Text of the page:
A few weeks ago I tweeted out to the world that I was thinking of signing on for NaNoWriMo – National Novel Writing Month. I asked if I knew anyone who had done it before, if it killed them, made them stronger, etc. Just out of curiosity, really. And no one really responded, which is fine, and I figured that was because I didn’t know anyone who had done it before. Or maybe I did and it actually killed them, I guess. Anyway, then I went and signed up. Because honestly, why not?
Why not indeed.
Back in June or July, I can no longer remember which, I participated in a writing challenge called 1000 Words of Summer, the brainchild of delightful author Jami Attenberg. The premise of this challenge was to write 1000 words (obvi) every day for two weeks. At the end of that, writers would have approximately 14,000 words under their respective writing belts. When all was said and done, and the two weeks were up, I had around 16,000 words. Added to the 4,000 or so I already had…well, that’s a significant amount of words. In sentences and paragraphs too, not just random words! (I feel the need to say that for some reason.)
The thing is, those first 4,000? Took me FOREVER to get down. Weeks of stealing a couple of hours at a time in the library or at home. Hours and hours of character sketches and plot points and reworking things. And all I had to show for it was 4,000 or so words. It’s not terrible of course, I was glad to have those words, but there is something about a goal and a deadline that really lights a fire under me.
The great thing about the 1000 Words of Summer idea was that I felt accountable to someone and that someone was none other than Jami freaking Attenberg. I mean, ok, it wasn’t like she was looking over my shoulder to check my word count, but she was sending out encouraging emails every day for those two weeks and that was super motivating. Often, she would write, that she also was having trouble getting the words in, doing the job, and that also was encouraging to hear. Theoretically and intellectually I know that most writers and authors have days or even weeks where the words just don’t come, and I love the writers that I know and follow who share this with the world so beginners like me can breathe a collective sigh of relief that we are not alone. But there was something about getting those emails directly to me (ok, and lots of other people too) that made my writing spirit soar every single day of that challenge.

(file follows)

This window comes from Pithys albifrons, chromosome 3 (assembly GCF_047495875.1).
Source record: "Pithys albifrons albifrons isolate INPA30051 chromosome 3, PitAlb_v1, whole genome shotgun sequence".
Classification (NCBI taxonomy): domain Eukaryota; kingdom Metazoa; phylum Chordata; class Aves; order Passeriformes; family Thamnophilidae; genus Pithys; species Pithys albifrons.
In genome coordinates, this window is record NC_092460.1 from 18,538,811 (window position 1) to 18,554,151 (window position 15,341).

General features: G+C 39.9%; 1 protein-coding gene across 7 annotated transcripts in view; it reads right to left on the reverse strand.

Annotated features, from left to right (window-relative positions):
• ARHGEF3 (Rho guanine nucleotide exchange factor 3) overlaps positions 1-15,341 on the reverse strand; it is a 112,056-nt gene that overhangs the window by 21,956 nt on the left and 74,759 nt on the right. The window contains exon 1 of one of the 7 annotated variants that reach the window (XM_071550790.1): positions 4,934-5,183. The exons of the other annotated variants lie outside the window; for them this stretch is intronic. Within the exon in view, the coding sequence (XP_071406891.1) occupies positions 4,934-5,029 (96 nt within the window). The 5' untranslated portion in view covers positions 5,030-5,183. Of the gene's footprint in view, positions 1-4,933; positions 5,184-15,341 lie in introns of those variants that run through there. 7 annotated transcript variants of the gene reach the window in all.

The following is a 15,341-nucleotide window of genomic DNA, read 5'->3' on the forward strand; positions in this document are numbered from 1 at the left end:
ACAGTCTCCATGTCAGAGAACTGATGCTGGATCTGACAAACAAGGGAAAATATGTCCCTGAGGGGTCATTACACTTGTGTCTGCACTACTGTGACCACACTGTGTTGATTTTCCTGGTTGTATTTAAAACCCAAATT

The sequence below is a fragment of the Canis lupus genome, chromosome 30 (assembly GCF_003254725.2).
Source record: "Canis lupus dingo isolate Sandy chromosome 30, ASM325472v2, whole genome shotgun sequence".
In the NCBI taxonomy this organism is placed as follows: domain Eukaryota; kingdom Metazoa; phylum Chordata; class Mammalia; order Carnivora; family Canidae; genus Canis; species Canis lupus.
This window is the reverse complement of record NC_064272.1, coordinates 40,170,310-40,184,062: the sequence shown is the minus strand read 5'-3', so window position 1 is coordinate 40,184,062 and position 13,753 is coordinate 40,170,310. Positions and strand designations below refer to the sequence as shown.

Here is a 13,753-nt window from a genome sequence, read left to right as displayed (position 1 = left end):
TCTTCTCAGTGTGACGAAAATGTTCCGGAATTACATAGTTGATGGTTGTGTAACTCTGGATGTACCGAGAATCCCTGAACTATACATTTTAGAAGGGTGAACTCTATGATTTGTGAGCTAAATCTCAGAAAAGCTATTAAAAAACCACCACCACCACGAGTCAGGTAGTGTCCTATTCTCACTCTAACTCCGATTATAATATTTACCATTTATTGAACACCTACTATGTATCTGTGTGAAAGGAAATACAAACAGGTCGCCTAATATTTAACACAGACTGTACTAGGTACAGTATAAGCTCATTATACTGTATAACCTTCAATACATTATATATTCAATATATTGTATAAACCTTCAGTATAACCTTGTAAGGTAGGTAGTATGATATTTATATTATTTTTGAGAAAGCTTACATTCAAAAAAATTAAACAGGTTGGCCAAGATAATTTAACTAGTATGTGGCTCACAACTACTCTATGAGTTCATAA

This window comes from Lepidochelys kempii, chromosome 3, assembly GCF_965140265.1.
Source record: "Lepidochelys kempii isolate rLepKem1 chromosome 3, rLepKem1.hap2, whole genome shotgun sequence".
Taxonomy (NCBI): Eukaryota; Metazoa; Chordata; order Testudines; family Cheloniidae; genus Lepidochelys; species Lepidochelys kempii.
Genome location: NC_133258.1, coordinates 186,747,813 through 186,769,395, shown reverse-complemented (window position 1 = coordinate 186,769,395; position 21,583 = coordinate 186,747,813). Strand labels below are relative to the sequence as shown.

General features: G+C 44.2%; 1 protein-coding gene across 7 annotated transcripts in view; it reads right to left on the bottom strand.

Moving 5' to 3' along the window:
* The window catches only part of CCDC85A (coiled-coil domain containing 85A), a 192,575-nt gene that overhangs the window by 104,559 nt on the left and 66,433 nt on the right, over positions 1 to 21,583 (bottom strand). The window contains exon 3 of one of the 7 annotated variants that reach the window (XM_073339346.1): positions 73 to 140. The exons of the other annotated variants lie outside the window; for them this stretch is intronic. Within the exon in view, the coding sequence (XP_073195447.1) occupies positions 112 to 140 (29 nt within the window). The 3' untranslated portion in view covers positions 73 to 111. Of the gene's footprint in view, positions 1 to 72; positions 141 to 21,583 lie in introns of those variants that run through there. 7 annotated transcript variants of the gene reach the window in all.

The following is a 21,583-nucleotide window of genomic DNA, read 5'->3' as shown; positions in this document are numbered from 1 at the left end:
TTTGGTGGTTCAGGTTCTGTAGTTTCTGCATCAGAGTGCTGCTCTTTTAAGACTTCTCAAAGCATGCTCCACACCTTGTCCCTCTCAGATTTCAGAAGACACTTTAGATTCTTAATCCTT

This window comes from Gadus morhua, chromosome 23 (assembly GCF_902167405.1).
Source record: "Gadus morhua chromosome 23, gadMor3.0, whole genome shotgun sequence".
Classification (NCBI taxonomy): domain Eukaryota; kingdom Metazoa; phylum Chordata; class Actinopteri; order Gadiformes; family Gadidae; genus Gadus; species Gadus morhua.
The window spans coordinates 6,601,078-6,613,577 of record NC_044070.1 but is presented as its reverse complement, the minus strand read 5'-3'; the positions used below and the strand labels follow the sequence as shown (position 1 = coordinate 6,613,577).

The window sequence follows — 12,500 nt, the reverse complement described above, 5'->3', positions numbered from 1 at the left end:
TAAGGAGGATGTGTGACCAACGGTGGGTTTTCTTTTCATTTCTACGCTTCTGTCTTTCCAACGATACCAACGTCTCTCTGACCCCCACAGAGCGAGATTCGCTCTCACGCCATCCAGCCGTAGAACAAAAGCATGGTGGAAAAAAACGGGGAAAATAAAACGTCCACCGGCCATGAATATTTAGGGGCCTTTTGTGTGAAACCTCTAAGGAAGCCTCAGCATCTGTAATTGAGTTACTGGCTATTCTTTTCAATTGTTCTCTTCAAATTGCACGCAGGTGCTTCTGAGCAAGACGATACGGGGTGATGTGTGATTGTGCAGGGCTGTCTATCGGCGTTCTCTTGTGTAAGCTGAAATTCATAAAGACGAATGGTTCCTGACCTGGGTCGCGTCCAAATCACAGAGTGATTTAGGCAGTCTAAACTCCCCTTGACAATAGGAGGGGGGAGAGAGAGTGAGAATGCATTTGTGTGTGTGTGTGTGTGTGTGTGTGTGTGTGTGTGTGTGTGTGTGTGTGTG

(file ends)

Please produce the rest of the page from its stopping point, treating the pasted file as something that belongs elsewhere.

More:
Write when you’re tired, write when you don’t want to, write even if you know you’re going to delete it at a later date. These were all such good lessons for me, and at the end of the two weeks, there were only 2 days where I didn’t hit the goal and many days where I went way, way over.
20,000 words, give or take. That is tough to walk away from. And I didn’t. I’m still at it, and I’m going to do my best to turn those 20,000 into closer to 70,000
I know. It’s 30 days vs 14 days. 1000 words each day vs 1667 words each day. But it’s not not doable? Right? Right.
It’s a goal plus a deadline and both of those things are 100% my jam. I work best under pressure, I work to tight deadlines like a BAWSE. I got this. And, maybe, we got this? If you’ve ever considered NaNoWriMo, now is the time, friends. I learned first-hand this summer that the writerly community is one of the most supportive out there. Everyone wants everyone else to succeed, and it is so refreshing. So take the plunge with me! Dive in! It doesn’t even have to be a novel! Start some kind of writing project and commit to 30 days where you’re writing every day. Just start. Like I did. Like everyone who has ever written anything did. You just have to start.
It’s been a rough year and a lot of that roughness shows no signs of fading away. So write with me. Let’s lift each other up and share our struggles and our successes together. And, once it’s all over and the words are on the pages? We’ll drink a shit ton of champagne.
So NOW who’s in?!?